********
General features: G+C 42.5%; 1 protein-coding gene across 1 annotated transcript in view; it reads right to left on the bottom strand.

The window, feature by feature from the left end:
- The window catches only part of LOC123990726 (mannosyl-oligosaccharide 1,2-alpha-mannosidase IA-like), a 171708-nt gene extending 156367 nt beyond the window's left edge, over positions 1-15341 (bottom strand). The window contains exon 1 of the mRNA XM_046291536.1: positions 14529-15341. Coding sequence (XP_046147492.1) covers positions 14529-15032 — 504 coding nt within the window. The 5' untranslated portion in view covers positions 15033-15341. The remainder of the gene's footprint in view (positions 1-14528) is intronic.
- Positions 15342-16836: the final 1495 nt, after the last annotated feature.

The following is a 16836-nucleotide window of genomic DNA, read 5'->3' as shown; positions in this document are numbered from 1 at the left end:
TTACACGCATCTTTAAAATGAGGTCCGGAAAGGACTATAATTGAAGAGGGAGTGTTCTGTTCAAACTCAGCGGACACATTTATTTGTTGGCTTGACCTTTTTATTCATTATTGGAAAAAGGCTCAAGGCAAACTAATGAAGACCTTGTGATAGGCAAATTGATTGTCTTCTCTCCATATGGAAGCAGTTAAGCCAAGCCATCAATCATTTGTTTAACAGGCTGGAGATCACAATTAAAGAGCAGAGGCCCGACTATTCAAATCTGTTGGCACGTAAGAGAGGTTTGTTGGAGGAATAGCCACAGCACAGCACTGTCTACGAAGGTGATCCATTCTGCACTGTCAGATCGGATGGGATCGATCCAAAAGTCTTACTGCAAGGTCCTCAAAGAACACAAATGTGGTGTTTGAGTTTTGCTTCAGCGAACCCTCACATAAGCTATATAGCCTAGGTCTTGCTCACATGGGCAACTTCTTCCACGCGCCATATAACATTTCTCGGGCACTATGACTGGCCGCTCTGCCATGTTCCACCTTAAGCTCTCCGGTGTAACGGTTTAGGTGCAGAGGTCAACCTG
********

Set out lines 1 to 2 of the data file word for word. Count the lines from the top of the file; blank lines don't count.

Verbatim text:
General features: G+C 42.5%; 1 protein-coding gene across 1 annotated transcript in view; it reads right to left on the bottom strand.

The window, feature by feature from the left end: